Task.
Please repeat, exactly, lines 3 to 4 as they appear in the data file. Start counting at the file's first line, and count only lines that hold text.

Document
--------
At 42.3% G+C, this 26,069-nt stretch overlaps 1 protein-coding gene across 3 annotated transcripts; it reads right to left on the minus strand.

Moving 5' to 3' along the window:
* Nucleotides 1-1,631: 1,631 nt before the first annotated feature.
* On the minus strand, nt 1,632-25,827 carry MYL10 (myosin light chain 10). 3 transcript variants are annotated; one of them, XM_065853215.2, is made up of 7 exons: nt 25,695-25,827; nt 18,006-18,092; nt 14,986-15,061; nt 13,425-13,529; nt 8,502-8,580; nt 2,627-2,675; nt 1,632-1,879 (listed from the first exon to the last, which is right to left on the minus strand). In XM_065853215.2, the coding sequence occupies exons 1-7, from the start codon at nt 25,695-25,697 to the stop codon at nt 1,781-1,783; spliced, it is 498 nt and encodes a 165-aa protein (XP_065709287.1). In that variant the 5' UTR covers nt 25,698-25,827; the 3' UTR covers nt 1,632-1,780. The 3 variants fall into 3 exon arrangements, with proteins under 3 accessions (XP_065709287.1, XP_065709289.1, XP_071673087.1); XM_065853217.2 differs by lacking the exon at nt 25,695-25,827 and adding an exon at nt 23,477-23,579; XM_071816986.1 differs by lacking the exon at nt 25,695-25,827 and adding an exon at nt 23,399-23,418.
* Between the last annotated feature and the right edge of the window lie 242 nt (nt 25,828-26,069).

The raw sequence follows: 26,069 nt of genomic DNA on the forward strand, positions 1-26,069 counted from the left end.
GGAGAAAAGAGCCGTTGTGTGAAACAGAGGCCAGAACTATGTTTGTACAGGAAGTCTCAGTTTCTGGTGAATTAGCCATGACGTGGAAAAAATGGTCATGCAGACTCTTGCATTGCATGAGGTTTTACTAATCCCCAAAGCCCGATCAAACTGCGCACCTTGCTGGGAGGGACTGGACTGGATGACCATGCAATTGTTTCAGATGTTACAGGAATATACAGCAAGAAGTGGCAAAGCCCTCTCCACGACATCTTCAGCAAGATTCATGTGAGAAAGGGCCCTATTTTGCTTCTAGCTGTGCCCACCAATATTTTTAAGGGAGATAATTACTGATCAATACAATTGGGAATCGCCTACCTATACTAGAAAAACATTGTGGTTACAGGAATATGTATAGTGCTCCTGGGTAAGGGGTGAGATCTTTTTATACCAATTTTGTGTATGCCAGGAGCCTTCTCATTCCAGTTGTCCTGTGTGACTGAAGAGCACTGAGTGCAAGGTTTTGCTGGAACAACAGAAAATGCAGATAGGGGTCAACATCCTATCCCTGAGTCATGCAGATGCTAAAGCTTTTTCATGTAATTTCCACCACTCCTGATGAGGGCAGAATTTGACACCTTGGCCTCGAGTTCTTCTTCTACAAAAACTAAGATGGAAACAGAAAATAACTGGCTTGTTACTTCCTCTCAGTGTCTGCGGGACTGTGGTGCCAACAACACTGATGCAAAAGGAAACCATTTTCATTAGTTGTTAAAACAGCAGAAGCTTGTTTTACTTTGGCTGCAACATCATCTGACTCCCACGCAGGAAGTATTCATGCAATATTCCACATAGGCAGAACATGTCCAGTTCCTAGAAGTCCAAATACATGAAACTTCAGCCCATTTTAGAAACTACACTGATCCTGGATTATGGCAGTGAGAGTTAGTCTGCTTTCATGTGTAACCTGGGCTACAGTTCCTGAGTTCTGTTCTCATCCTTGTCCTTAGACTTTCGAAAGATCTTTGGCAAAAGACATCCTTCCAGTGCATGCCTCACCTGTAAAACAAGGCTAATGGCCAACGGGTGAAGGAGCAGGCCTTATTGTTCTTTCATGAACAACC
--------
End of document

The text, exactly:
* Nucleotides 1-1,631: 1,631 nt before the first annotated feature.
* On the minus strand, nt 1,632-25,827 carry MYL10 (myosin light chain 10). 3 transcript variants are annotated; one of them, XM_065853215.2, is made up of 7 exons: nt 25,695-25,827; nt 18,006-18,092; nt 14,986-15,061; nt 13,425-13,529; nt 8,502-8,580; nt 2,627-2,675; nt 1,632-1,879 (listed from the first exon to the last, which is right to left on the minus strand). In XM_065853215.2, the coding sequence occupies exons 1-7, from the start codon at nt 25,695-25,697 to the stop codon at nt 1,781-1,783; spliced, it is 498 nt and encodes a 165-aa protein (XP_065709287.1). In that variant the 5' UTR covers nt 25,698-25,827; the 3' UTR covers nt 1,632-1,780. The 3 variants fall into 3 exon arrangements, with proteins under 3 accessions (XP_065709287.1, XP_065709289.1, XP_071673087.1); XM_065853217.2 differs by lacking the exon at nt 25,695-25,827 and adding an exon at nt 23,477-23,579; XM_071816986.1 differs by lacking the exon at nt 25,695-25,827 and adding an exon at nt 23,399-23,418.